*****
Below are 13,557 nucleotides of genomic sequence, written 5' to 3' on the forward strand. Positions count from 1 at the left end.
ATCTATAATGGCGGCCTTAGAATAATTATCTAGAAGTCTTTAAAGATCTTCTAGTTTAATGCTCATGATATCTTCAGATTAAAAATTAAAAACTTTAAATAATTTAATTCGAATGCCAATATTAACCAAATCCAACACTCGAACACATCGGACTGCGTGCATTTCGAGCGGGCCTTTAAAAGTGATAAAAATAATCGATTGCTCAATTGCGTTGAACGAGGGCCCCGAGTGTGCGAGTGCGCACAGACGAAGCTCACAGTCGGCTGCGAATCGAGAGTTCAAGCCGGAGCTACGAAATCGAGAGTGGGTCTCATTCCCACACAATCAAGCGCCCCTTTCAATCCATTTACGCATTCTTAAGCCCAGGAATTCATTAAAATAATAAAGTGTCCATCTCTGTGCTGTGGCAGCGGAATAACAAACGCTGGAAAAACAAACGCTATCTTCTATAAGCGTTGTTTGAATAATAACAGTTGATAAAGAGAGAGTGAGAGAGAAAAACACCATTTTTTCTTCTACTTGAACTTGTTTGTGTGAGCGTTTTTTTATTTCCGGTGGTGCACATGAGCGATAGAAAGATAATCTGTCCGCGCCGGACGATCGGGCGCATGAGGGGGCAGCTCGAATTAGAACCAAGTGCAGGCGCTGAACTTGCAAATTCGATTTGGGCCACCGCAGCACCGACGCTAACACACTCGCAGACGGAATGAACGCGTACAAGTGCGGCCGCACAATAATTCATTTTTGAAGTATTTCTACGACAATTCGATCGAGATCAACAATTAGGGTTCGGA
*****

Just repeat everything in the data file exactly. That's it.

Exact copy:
Below are 13,557 nucleotides of genomic sequence, written 5' to 3' on the forward strand. Positions count from 1 at the left end.
ATCTATAATGGCGGCCTTAGAATAATTATCTAGAAGTCTTTAAAGATCTTCTAGTTTAATGCTCATGATATCTTCAGATTAAAAATTAAAAACTTTAAATAATTTAATTCGAATGCCAATATTAACCAAATCCAACACTCGAACACATCGGACTGCGTGCATTTCGAGCGGGCCTTTAAAAGTGATAAAAATAATCGATTGCTCAATTGCGTTGAACGAGGGCCCCGAGTGTGCGAGTGCGCACAGACGAAGCTCACAGTCGGCTGCGAATCGAGAGTTCAAGCCGGAGCTACGAAATCGAGAGTGGGTCTCATTCCCACACAATCAAGCGCCCCTTTCAATCCATTTACGCATTCTTAAGCCCAGGAATTCATTAAAATAATAAAGTGTCCATCTCTGTGCTGTGGCAGCGGAATAACAAACGCTGGAAAAACAAACGCTATCTTCTATAAGCGTTGTTTGAATAATAACAGTTGATAAAGAGAGAGTGAGAGAGAAAAACACCATTTTTTCTTCTACTTGAACTTGTTTGTGTGAGCGTTTTTTTATTTCCGGTGGTGCACATGAGCGATAGAAAGATAATCTGTCCGCGCCGGACGATCGGGCGCATGAGGGGGCAGCTCGAATTAGAACCAAGTGCAGGCGCTGAACTTGCAAATTCGATTTGGGCCACCGCAGCACCGACGCTAACACACTCGCAGACGGAATGAACGCGTACAAGTGCGGCCGCACAATAATTCATTTTTGAAGTATTTCTACGACAATTCGATCGAGATCAACAATTAGGGTTCGGA